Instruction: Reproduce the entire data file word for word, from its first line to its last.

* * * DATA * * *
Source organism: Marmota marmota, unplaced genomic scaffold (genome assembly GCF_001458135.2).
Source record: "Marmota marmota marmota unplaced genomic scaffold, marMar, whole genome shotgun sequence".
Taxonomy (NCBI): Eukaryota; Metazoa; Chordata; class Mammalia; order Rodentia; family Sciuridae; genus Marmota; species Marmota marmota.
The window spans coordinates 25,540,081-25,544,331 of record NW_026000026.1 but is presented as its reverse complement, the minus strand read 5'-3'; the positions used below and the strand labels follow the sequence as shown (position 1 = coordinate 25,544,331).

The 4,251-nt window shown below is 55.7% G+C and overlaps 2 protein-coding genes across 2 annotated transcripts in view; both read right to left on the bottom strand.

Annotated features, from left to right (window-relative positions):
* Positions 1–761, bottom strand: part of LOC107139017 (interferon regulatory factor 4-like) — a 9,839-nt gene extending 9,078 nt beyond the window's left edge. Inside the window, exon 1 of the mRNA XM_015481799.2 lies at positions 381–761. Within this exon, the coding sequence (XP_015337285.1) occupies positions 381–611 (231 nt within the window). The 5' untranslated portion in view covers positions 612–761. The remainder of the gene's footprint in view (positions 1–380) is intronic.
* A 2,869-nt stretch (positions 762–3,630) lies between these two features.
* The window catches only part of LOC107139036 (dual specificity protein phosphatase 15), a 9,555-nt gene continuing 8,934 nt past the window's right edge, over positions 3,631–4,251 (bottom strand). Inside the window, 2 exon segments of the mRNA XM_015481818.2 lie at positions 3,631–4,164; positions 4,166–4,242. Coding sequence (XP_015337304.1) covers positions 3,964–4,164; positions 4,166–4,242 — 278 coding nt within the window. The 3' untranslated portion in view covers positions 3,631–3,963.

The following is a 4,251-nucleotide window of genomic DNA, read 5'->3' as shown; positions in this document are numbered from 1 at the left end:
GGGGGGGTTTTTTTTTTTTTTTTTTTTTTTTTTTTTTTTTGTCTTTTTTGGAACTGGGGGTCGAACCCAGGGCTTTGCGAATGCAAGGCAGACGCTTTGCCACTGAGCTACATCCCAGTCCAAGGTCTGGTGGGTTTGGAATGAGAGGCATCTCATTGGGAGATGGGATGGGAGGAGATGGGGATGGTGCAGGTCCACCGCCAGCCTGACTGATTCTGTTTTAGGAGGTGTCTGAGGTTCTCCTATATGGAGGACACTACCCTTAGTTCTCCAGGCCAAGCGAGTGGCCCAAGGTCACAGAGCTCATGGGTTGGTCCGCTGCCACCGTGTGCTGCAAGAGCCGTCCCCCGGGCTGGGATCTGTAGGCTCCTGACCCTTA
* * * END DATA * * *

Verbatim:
Source organism: Marmota marmota, unplaced genomic scaffold (genome assembly GCF_001458135.2).
Source record: "Marmota marmota marmota unplaced genomic scaffold, marMar, whole genome shotgun sequence".
Taxonomy (NCBI): Eukaryota; Metazoa; Chordata; class Mammalia; order Rodentia; family Sciuridae; genus Marmota; species Marmota marmota.
The window spans coordinates 25,540,081-25,544,331 of record NW_026000026.1 but is presented as its reverse complement, the minus strand read 5'-3'; the positions used below and the strand labels follow the sequence as shown (position 1 = coordinate 25,544,331).

The 4,251-nt window shown below is 55.7% G+C and overlaps 2 protein-coding genes across 2 annotated transcripts in view; both read right to left on the bottom strand.

Annotated features, from left to right (window-relative positions):
* Positions 1–761, bottom strand: part of LOC107139017 (interferon regulatory factor 4-like) — a 9,839-nt gene extending 9,078 nt beyond the window's left edge. Inside the window, exon 1 of the mRNA XM_015481799.2 lies at positions 381–761. Within this exon, the coding sequence (XP_015337285.1) occupies positions 381–611 (231 nt within the window). The 5' untranslated portion in view covers positions 612–761. The remainder of the gene's footprint in view (positions 1–380) is intronic.
* A 2,869-nt stretch (positions 762–3,630) lies between these two features.
* The window catches only part of LOC107139036 (dual specificity protein phosphatase 15), a 9,555-nt gene continuing 8,934 nt past the window's right edge, over positions 3,631–4,251 (bottom strand). Inside the window, 2 exon segments of the mRNA XM_015481818.2 lie at positions 3,631–4,164; positions 4,166–4,242. Coding sequence (XP_015337304.1) covers positions 3,964–4,164; positions 4,166–4,242 — 278 coding nt within the window. The 3' untranslated portion in view covers positions 3,631–3,963.

The following is a 4,251-nucleotide window of genomic DNA, read 5'->3' as shown; positions in this document are numbered from 1 at the left end:
GGGGGGGTTTTTTTTTTTTTTTTTTTTTTTTTTTTTTTTTGTCTTTTTTGGAACTGGGGGTCGAACCCAGGGCTTTGCGAATGCAAGGCAGACGCTTTGCCACTGAGCTACATCCCAGTCCAAGGTCTGGTGGGTTTGGAATGAGAGGCATCTCATTGGGAGATGGGATGGGAGGAGATGGGGATGGTGCAGGTCCACCGCCAGCCTGACTGATTCTGTTTTAGGAGGTGTCTGAGGTTCTCCTATATGGAGGACACTACCCTTAGTTCTCCAGGCCAAGCGAGTGGCCCAAGGTCACAGAGCTCATGGGTTGGTCCGCTGCCACCGTGTGCTGCAAGAGCCGTCCCCCGGGCTGGGATCTGTAGGCTCCTGACCCTTA